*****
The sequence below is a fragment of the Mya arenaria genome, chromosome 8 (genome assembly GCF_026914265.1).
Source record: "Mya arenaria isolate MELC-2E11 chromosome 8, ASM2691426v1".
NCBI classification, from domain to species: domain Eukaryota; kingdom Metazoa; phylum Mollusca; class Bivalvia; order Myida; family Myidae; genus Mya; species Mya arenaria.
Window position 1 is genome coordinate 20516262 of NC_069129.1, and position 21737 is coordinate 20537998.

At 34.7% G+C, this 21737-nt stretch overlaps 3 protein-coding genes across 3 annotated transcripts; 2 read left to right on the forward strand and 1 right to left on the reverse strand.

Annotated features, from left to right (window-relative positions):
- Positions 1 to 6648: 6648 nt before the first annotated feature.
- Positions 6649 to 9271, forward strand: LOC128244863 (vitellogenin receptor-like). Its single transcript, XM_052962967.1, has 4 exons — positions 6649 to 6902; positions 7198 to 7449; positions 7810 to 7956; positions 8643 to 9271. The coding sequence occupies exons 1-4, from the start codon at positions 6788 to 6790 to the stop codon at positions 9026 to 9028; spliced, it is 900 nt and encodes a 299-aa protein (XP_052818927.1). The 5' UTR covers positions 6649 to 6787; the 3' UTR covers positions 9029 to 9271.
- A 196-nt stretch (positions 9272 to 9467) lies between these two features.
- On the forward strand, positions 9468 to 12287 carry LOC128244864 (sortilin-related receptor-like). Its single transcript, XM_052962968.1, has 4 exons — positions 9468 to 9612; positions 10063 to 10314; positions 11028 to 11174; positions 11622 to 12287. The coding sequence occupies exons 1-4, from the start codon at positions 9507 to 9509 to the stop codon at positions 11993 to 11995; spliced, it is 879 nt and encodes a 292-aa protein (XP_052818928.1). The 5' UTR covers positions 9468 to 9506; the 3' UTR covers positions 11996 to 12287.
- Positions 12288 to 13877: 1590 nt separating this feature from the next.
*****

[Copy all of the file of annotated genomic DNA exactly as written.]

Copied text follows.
The sequence below is a fragment of the Mya arenaria genome, chromosome 8 (genome assembly GCF_026914265.1).
Source record: "Mya arenaria isolate MELC-2E11 chromosome 8, ASM2691426v1".
NCBI classification, from domain to species: domain Eukaryota; kingdom Metazoa; phylum Mollusca; class Bivalvia; order Myida; family Myidae; genus Mya; species Mya arenaria.
Window position 1 is genome coordinate 20516262 of NC_069129.1, and position 21737 is coordinate 20537998.

At 34.7% G+C, this 21737-nt stretch overlaps 3 protein-coding genes across 3 annotated transcripts; 2 read left to right on the forward strand and 1 right to left on the reverse strand.

Annotated features, from left to right (window-relative positions):
- Positions 1 to 6648: 6648 nt before the first annotated feature.
- Positions 6649 to 9271, forward strand: LOC128244863 (vitellogenin receptor-like). Its single transcript, XM_052962967.1, has 4 exons — positions 6649 to 6902; positions 7198 to 7449; positions 7810 to 7956; positions 8643 to 9271. The coding sequence occupies exons 1-4, from the start codon at positions 6788 to 6790 to the stop codon at positions 9026 to 9028; spliced, it is 900 nt and encodes a 299-aa protein (XP_052818927.1). The 5' UTR covers positions 6649 to 6787; the 3' UTR covers positions 9029 to 9271.
- A 196-nt stretch (positions 9272 to 9467) lies between these two features.
- On the forward strand, positions 9468 to 12287 carry LOC128244864 (sortilin-related receptor-like). Its single transcript, XM_052962968.1, has 4 exons — positions 9468 to 9612; positions 10063 to 10314; positions 11028 to 11174; positions 11622 to 12287. The coding sequence occupies exons 1-4, from the start codon at positions 9507 to 9509 to the stop codon at positions 11993 to 11995; spliced, it is 879 nt and encodes a 292-aa protein (XP_052818928.1). The 5' UTR covers positions 9468 to 9506; the 3' UTR covers positions 11996 to 12287.
- Positions 12288 to 13877: 1590 nt separating this feature from the next.